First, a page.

Introduction: I’ve had my beekeeping photos and videos used online without my permission on several occasions, and every time I’ve either had the websites or YouTube channels shut down for copyright violation, or I’ve compelled them to cease and desist. The latest incident was from a clickbait company called Cheddar Gadgets. I would have said yes if I’d been asked first, but I wasn’t. If anyone happens to notice any of my photos or videos used on another website or publication, I might be able to send you some honey as thanks. And if anyone wants to use any of the content I’ve created, just ask me. Chances are I’ll say yes.
July 24th, 2019: One of my videos was recently re-edited, re-packaged and posted on the Cheddar Gadgets Facebook channel without my permission. That’s a copyright violation. Whoever owns Cheddar Gadgets is now profiting from content I created. I have yet to earn a dime from any of my videos. While I think they did a fine job on the edit, it was done without my consent, without my approval, without any consultations with me whatsoever. That’s not cool. It’s what some people refer to as theft. I’m taking action to have the video taken down.
Cheddar Gadgets re-edit of my video posted without my consent.
July 26th, 2019: It appears that the unauthorised video stolen from me by Cheddar Gadgets has been taken down. The system works. The ultimate justice would be for me to get paid for the revenue my stolen video generated for Cheddar Gadgets (probably enough to order some pizza for my friends), but this is probably as good as it gets on the internet. Thank you to everyone who left comments on the Cheddar Gadgets Facebook channel. Facebook’s response:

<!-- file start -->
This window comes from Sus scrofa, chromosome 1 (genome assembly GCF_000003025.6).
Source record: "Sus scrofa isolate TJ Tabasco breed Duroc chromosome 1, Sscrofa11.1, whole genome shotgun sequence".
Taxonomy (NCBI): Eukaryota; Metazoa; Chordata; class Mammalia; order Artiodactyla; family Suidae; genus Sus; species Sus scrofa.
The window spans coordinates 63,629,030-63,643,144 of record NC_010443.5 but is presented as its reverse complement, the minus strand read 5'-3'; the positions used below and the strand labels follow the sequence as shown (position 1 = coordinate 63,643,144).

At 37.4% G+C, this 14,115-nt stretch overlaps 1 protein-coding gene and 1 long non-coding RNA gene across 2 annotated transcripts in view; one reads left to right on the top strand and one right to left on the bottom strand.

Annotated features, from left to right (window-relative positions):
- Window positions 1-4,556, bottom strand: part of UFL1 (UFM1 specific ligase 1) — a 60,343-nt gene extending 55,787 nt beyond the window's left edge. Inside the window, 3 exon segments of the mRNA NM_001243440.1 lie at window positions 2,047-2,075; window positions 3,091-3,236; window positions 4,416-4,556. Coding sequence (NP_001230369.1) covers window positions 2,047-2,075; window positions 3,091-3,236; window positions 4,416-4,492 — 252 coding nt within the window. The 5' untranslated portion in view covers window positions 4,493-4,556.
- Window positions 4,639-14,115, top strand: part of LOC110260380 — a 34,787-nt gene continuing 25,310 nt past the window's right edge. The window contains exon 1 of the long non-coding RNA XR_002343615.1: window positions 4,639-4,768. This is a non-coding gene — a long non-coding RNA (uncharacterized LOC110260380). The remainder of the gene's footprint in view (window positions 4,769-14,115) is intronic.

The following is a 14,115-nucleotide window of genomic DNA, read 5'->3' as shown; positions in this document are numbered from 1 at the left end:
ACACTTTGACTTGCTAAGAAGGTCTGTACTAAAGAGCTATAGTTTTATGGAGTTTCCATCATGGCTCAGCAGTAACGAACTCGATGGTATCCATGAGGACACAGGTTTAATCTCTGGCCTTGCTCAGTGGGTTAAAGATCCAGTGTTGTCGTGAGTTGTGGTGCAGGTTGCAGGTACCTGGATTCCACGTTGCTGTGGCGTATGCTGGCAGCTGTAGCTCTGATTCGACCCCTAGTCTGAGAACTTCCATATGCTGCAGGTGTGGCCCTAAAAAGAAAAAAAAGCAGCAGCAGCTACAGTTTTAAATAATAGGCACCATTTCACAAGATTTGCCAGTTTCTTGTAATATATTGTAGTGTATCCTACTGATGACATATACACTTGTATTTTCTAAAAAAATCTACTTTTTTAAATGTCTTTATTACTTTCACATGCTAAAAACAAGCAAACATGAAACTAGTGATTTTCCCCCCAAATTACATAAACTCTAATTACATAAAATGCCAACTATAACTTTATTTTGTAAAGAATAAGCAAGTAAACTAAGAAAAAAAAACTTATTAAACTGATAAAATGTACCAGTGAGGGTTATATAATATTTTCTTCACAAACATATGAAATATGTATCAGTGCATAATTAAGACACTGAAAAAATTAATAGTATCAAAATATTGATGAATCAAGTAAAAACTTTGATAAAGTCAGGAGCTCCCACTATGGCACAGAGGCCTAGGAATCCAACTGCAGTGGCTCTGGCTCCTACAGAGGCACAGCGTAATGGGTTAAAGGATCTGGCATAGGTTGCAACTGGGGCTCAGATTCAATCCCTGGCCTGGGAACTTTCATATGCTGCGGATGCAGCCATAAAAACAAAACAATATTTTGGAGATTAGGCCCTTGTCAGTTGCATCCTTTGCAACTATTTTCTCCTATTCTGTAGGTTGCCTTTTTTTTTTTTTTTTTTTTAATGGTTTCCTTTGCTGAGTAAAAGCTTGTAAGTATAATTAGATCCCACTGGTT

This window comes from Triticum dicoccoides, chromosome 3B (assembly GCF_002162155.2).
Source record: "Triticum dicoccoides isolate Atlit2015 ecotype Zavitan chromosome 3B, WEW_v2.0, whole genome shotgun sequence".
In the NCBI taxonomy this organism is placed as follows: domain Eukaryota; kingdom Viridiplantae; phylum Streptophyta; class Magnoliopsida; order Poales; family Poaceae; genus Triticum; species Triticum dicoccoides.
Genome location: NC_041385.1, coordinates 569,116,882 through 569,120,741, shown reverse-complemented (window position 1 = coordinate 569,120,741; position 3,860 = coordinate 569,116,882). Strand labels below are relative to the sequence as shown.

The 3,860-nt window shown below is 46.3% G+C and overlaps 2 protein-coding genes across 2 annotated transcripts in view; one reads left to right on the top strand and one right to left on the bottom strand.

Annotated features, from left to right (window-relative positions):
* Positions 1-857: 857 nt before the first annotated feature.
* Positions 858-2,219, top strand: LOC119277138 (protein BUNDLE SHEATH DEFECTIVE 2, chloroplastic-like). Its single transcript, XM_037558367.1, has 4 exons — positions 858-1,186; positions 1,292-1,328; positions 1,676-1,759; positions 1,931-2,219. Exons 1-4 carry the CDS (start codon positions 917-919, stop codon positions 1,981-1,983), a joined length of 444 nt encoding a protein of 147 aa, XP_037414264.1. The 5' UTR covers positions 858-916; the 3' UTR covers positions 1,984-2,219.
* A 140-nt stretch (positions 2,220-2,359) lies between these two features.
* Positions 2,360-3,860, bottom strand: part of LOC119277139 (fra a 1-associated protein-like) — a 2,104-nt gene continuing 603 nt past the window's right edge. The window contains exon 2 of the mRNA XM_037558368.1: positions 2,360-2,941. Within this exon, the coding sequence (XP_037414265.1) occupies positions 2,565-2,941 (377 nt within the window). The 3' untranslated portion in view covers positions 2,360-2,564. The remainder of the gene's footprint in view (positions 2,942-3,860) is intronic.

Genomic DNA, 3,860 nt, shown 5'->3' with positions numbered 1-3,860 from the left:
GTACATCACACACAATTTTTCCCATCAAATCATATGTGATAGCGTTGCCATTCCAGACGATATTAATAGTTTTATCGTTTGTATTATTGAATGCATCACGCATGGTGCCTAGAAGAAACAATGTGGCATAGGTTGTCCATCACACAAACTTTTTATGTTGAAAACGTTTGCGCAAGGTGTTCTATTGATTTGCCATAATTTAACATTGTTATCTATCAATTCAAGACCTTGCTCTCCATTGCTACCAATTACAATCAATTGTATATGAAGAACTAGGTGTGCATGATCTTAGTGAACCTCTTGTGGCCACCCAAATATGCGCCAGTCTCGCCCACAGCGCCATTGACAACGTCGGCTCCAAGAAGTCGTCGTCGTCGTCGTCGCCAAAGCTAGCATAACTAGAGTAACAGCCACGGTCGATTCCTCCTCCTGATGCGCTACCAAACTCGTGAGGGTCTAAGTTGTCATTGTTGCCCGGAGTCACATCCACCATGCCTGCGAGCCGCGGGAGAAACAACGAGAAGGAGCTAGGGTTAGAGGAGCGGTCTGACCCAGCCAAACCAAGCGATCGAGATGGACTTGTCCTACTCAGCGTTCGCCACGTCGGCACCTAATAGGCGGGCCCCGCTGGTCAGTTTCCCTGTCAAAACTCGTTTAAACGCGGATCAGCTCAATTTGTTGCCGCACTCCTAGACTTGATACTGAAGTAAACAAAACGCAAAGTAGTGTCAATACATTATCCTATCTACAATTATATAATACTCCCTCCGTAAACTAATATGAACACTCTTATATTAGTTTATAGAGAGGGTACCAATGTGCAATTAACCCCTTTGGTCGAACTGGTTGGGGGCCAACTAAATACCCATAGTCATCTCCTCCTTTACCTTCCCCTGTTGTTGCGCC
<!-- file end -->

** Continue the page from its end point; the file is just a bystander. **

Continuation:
Thank you for bringing this matter to our attention. We have removed or disabled access to the content that you have reported for violating the Facebook Statement of Rights and Responsibilities. We understand that this action will resolve your intellectual property issue.
I was semi-profiled by The Gazette at Memorial University in December 2018 (I work with a film & video production crew at the university). It could be a collector’s item some day because it’s one of the rare instances where I gave someone permission to publish a photo of me. I was asked some general questions about beekeeping and I gave some general answers. The Gazette didn’t have room to published the full Q&A, but I do, so here it is:
Why did you begin beekeeping?
I stumbled onto a gardening blog written by a guy who kept a few beehives on the roof of his apartment in Chicago and I thought if he can keep bees in a cold, windy place like Chicago, then I should be able to do it my tiny backyard in St. John’s. The more I looked into it, the more fascinated I became with honey bees. That was almost ten years ago and I’m just as fascinated today as I was back then.
Here’s an uncut 15-minute video update of where I am with my beekeeping as of today. Not much to see. Mostly just me talking and pointing at things.